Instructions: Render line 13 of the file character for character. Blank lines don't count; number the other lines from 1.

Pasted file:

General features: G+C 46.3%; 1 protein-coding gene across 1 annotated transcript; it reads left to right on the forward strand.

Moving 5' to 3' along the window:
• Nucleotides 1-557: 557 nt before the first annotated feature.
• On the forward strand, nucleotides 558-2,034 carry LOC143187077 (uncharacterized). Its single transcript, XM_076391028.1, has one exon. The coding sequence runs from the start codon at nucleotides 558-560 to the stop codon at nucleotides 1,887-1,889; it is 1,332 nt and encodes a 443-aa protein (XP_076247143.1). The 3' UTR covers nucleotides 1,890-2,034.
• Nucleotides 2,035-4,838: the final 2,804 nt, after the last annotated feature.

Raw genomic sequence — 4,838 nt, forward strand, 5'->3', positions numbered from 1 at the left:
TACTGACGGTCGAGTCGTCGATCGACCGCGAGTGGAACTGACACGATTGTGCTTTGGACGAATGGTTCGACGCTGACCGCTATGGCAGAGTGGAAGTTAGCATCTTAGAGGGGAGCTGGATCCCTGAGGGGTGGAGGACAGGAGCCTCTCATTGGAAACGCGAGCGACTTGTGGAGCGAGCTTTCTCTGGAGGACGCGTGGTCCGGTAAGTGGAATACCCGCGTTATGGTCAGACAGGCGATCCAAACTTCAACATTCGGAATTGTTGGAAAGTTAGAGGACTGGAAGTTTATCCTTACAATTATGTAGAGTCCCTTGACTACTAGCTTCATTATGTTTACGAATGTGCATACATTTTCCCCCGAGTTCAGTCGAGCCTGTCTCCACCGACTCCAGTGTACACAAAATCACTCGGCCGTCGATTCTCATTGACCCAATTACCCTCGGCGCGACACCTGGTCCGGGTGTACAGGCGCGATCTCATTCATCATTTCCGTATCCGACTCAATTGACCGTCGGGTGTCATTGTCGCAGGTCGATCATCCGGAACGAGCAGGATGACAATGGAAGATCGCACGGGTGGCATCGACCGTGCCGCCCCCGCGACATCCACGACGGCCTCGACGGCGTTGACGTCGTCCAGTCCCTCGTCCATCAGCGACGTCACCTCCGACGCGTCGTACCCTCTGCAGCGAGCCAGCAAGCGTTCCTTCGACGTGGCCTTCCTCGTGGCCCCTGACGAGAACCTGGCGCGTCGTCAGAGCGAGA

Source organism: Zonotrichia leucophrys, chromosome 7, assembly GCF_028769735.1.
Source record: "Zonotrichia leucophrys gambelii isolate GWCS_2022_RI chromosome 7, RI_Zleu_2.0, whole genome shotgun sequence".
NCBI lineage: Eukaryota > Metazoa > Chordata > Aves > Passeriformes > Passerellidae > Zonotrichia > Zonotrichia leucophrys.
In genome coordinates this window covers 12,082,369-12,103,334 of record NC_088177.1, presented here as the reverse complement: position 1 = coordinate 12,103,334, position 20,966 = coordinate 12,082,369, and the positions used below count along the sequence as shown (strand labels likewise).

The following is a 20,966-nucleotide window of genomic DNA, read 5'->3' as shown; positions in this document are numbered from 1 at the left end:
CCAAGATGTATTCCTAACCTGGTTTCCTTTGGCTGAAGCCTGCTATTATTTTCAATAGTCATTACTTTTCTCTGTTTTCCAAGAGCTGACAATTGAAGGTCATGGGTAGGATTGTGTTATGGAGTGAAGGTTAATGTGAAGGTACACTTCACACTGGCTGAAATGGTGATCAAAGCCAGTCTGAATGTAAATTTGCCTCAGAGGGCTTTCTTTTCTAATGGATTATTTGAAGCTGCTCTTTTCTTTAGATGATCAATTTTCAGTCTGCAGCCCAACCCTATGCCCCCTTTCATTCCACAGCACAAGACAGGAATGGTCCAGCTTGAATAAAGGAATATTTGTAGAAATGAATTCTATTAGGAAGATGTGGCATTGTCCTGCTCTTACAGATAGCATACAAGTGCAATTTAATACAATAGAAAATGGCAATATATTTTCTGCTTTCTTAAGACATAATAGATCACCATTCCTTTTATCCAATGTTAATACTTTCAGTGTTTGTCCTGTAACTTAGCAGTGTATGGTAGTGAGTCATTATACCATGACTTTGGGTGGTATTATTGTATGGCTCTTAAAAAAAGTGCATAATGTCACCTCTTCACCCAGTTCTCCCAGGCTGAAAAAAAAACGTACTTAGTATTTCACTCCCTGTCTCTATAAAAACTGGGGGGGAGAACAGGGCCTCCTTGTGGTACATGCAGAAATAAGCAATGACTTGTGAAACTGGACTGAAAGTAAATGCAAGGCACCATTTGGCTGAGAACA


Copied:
CCAAGATGTATTCCTAACCTGGTTTCCTTTGGCTGAAGCCTGCTATTATTTTCAATAGTCATTACTTTTCTCTGTTTTCCAAGAGCTGACAATTGAAGGTCATGGGTAGGATTGTGTTATGGAGTGAAGGTTAATGTGAAGGTACACTTCACACTGGCTGAAATGGTGATCAAAGCCAGTCTGAATGTAAATTTGCCTCAGAGGGCTTTCTTTTCTAATGGATTATTTGAAGCTGCTCTTTTCTTTAGATGATCAATTTTCAGTCTGCAGCCCAACCCTATGCCCCCTTTCATTCCACAGCACAAGACAGGAATGGTCCAGCTTGAATAAAGGAATATTTGTAGAAATGAATTCTATTAGGAAGATGTGGCATTGTCCTGCTCTTACAGATAGCATACAAGTGCAATTTAATACAATAGAAAATGGCAATATATTTTCTGCTTTCTTAAGACATAATAGATCACCATTCCTTTTATCCAATGTTAATACTTTCAGTGTTTGTCCTGTAACTTAGCAGTGTATGGTAGTGAGTCATTATACCATGACTTTGGGTGGTATTATTGTATGGCTCTTAAAAAAAGTGCATAATGTCACCTCTTCACCCAGTTCTCCCAGGCTGAAAAAAAAACGTACTTAGTATTTCACTCCCTGTCTCTATAAAAACTGGGGGGGAGAACAGGGCCTCCTTGTGGTACATGCAGAAATAAGCAATGACTTGTGAAACTGGACTGAAAGTAAATGCAAGGCACCATTTGGCTGAGAACA